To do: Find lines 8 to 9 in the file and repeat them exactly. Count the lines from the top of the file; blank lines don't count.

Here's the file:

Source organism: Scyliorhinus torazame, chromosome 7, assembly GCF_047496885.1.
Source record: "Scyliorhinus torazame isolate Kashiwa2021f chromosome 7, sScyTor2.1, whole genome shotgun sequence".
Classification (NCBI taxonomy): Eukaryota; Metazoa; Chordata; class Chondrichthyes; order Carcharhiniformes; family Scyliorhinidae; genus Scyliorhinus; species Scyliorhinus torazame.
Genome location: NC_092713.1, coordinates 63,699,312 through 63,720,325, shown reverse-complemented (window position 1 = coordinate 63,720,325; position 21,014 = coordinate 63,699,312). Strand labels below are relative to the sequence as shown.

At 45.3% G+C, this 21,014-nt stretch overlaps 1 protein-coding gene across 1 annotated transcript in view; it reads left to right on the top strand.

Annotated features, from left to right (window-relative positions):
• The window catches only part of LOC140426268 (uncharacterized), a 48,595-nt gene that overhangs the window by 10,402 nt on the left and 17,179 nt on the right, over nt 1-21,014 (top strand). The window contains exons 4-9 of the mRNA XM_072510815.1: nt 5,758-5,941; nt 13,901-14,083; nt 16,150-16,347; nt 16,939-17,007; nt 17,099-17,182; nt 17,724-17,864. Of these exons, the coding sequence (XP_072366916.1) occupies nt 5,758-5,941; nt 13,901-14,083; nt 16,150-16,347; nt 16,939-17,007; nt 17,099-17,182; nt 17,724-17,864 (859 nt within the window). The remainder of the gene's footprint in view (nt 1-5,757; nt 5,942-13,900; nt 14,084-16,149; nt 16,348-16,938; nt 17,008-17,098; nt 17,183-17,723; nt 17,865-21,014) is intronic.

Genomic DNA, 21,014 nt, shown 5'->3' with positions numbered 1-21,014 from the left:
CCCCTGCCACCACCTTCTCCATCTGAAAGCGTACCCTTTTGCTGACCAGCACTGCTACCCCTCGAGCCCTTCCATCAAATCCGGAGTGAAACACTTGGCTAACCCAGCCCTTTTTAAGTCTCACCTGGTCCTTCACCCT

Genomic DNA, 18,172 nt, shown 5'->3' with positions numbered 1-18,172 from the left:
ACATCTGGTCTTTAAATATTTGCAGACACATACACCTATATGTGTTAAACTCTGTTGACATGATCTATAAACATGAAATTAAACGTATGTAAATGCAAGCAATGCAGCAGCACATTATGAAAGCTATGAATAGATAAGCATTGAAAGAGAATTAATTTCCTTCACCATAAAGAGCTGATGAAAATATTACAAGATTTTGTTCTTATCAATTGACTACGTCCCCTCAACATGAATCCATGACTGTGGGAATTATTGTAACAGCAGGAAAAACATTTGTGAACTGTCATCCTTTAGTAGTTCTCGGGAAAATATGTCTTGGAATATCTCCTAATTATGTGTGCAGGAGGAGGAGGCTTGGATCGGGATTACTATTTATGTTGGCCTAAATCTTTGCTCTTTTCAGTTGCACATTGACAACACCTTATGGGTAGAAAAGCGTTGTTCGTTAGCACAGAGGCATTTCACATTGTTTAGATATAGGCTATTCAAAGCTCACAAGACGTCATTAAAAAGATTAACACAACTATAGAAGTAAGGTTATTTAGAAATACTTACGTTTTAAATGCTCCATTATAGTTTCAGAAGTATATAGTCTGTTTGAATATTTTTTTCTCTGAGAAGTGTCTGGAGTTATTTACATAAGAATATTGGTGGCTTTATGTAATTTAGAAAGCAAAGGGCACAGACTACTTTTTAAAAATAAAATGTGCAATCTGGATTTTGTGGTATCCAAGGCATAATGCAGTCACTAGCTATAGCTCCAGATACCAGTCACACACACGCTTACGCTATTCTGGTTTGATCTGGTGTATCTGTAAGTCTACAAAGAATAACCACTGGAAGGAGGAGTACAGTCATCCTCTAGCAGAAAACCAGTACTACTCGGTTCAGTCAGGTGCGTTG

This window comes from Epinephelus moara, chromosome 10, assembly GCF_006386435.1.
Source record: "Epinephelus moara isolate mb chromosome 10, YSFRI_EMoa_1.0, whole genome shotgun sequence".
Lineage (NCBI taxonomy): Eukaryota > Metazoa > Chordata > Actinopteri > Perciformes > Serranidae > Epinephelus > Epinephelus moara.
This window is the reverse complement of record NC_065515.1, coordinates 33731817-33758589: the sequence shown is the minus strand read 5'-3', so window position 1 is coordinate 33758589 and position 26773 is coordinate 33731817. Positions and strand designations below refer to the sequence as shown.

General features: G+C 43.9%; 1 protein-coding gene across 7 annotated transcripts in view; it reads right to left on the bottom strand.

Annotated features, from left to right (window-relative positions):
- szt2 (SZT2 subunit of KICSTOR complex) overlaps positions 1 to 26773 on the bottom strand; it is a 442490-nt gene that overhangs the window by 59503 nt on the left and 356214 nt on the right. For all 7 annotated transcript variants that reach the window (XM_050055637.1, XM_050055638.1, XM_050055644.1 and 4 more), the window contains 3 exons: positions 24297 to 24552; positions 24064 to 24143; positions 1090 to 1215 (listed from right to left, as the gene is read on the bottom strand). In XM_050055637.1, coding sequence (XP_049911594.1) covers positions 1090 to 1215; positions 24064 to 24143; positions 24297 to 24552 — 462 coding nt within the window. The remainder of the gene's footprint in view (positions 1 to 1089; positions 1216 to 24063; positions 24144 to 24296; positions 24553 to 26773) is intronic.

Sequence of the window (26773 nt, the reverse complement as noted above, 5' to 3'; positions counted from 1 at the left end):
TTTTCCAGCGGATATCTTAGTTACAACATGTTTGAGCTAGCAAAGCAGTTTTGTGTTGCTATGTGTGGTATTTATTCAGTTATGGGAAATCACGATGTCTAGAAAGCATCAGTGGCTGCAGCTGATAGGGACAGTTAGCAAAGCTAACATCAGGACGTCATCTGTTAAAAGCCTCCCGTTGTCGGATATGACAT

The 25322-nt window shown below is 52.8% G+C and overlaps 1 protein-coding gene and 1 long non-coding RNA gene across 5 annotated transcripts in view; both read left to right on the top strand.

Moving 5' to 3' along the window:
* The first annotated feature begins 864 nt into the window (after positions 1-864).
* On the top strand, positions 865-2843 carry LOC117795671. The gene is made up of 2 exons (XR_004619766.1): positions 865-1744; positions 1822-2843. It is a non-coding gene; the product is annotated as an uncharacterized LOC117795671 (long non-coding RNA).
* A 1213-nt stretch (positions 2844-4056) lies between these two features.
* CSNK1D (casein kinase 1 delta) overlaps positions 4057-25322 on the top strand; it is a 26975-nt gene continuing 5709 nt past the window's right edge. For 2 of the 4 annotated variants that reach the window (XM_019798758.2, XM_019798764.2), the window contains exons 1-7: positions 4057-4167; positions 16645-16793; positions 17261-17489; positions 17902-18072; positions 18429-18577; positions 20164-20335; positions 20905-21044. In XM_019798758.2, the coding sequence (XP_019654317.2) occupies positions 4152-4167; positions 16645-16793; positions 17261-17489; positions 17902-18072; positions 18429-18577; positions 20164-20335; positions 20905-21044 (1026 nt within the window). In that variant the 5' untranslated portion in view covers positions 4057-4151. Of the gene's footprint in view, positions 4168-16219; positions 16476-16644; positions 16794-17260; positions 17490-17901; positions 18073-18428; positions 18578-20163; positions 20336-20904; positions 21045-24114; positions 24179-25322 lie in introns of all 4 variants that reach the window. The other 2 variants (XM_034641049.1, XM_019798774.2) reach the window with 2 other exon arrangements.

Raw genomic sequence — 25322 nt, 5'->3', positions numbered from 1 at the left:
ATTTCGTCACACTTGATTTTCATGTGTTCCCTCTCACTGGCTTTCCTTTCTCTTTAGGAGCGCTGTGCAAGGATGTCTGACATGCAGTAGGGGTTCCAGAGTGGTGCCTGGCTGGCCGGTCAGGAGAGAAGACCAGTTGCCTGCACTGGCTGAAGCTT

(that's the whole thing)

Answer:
Genomic DNA, 21,014 nt, shown 5'->3' with positions numbered 1-21,014 from the left:
CCCCTGCCACCACCTTCTCCATCTGAAAGCGTACCCTTTTGCTGACCAGCACTGCTACCCCTCGAGCCCTTCCATCAAATCCGGAGTGAAACACTTGGCTAACCCAGCCCTTTTTAAGTCTCACCTGGTCCTTCACCCT